Telecasters now housed new pickups able to handle the force of higher gain levels and thick-sounding germanium diode fuzz popularised at the time. The introduction of staggered pole pieces allowed for a tighter frequency balance across all strings, while the switch to enamel wiring created a more defined, scooped voicing.

We also have Fender to thank for kicking off the debate over electric guitar tonewoods. They swapped out maple fretboards for the deep brown hue of rosewood and introduced alder bodies in solid colour finish models.

’60s Tele Key Features

  • New rosewood fretboard
  • Alder bodies for coloured finishes
  • Expanded 9.5-inch radius fretboard
  • Slimmer “C” shape neck
  • Tweaked pickups with staggered pole pieces

Featured '60s Teles

‘70s Telecasters

This was a difficult time for Fender. Leo sold the company to broadcasting corporation CBS in 1965, with the ’70s considered the “peak” of their reign – if you want to put it kindly. It’s no secret that they shifted marketing focus to getting guitars out the factory in larger numbers. As a result, production quality dipped in comparison to the relatively impressive standards pre-1965. Nowadays, we can all laugh and joke about it and enjoy the stylistic differences of the time thanks to consistent modern construction techniques.

One great thing to come out of the ’70s were the in-house wound Wide Range humbuckers. Up to that point, Telecasters were equipped exclusively with single coil pickups. The humbuckers provided a completely new dimension to the Tele sound and put it closer in line with other humbucking competitors. Humbucker-configurated Teles are great for heavier rock and that love/hate jazz fusion tone.

‘70s Tele Key Features

  • Introduction of Wide Range humbucking pickups
  • Options for single coil/humbucker and humbucker/humbucker pickup configurations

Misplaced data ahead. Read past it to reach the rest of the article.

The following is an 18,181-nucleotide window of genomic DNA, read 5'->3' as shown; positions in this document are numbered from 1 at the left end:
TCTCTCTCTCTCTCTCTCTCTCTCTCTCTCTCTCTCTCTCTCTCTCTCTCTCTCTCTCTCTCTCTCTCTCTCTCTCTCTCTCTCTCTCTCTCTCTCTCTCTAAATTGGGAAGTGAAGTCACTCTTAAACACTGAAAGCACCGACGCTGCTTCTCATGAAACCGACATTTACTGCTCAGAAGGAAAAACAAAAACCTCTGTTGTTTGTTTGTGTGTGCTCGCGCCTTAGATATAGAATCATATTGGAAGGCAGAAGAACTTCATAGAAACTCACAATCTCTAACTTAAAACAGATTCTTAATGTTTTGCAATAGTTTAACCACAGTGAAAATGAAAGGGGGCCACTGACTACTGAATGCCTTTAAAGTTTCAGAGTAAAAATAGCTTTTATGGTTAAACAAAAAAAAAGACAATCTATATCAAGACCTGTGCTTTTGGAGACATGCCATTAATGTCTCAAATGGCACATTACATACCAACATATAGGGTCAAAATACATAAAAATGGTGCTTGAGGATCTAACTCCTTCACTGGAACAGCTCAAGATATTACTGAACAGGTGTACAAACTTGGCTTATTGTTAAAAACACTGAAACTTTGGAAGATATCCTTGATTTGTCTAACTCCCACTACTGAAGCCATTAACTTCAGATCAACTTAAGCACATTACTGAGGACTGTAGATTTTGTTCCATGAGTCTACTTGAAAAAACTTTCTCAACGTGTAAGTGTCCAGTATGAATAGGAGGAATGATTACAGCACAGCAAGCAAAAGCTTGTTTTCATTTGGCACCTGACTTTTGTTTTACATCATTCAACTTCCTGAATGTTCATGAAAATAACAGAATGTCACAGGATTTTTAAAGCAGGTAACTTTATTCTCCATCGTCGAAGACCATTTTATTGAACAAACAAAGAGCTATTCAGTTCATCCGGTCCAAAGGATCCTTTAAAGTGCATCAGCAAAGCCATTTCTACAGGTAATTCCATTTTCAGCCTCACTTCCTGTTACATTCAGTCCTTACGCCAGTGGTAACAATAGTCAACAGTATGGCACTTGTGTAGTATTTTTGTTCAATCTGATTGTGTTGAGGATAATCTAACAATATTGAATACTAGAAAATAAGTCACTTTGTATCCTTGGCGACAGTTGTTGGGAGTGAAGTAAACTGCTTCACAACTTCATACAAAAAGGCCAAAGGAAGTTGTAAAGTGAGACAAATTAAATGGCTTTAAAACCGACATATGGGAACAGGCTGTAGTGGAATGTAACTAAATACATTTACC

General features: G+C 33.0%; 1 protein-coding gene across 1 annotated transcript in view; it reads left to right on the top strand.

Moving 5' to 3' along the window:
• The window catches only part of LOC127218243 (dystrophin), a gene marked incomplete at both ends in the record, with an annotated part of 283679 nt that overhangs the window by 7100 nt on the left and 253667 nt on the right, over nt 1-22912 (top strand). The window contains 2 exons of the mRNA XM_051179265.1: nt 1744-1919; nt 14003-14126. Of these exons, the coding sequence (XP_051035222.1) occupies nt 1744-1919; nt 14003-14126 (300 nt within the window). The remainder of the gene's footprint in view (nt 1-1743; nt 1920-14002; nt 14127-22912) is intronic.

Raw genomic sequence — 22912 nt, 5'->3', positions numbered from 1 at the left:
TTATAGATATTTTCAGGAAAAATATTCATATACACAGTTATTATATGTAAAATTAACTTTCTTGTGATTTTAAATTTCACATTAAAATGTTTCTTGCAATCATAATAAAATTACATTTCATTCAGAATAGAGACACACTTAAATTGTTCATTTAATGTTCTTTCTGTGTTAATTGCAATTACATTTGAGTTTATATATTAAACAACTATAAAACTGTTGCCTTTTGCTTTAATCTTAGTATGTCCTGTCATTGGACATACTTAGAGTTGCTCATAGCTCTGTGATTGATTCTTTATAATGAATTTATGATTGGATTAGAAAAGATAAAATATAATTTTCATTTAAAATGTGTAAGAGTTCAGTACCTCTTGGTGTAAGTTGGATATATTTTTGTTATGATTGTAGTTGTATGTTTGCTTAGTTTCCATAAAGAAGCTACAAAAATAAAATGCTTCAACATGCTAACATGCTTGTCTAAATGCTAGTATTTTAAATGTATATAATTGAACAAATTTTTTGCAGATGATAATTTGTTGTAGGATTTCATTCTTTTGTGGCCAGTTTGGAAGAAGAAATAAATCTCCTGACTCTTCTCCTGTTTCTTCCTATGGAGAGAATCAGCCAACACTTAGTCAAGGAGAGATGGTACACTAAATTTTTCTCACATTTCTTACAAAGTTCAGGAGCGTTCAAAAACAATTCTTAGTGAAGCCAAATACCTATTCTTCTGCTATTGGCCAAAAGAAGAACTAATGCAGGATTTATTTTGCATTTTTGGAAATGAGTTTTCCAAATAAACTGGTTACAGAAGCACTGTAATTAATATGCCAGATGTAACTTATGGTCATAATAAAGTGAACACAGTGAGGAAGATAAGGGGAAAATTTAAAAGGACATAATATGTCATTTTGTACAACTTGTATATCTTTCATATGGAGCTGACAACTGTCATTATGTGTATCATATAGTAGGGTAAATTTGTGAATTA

• Independent volume/tone controls to reflect pickup changes
  • Options for six saddle bridges
  • Extended pickguard shape
  • More fancy finishes

Featured '70s Teles

Which Telecaster is best for you?

Fender give you a nice spread of price points to pick out a decade-specific Telecaster. At the top end, you can’t beat a Custom Shop. They’re some of the best guitars in the world and offer the closest likeness to their historic counterparts. The Fender Custom Shop team take extreme care to get every spec spot on in line with the originals. If you like a certain date-specific feature, for example a “U” shape neck, but prefer hotter’60s pickups, they’ll go out their way to get it done.

The USA-made American Original line boasts the best of the production line woods and hardware, a naturally ageing nitro finish and an option for heralded guitar pickup designer Tim Shaw pickups. The only major difference between these and an original Tele spec from the era is the updated modern fretboard radius.

Vintera guitars are your next choice floating around the £1000 mark. You’ve got a bit of thinking to do here; not only do you have ‘50s, ‘60s and ‘60s models, but also Modified, Deluxe, Custom and Road Worn models with tweaked pickups, neck shapes and finishes.

Fender-owned brand Squier is the choice for you if you’re shopping on a smaller budget. Their Classic Vibe series gives lots of different visual delights and sounds to explore. You’ve got a selection of semi-hollow Thinline guitars, natural, sunburst and solid colour finishes, and limited edition FSR guitars with a handful of fun and unique quirks.

If you enjoyed this read, check out more of our Learn and Industry articles!

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Cian Hodge
Cian Hodge
Cian is a writer for the Andertons team. He shares his birthday with Muse frontman Matt Bellamy and believes he will one day reach the same level of stardom. Cian is a big metal fan so naturally loves Bare Knuckle pickups and pointy guitars.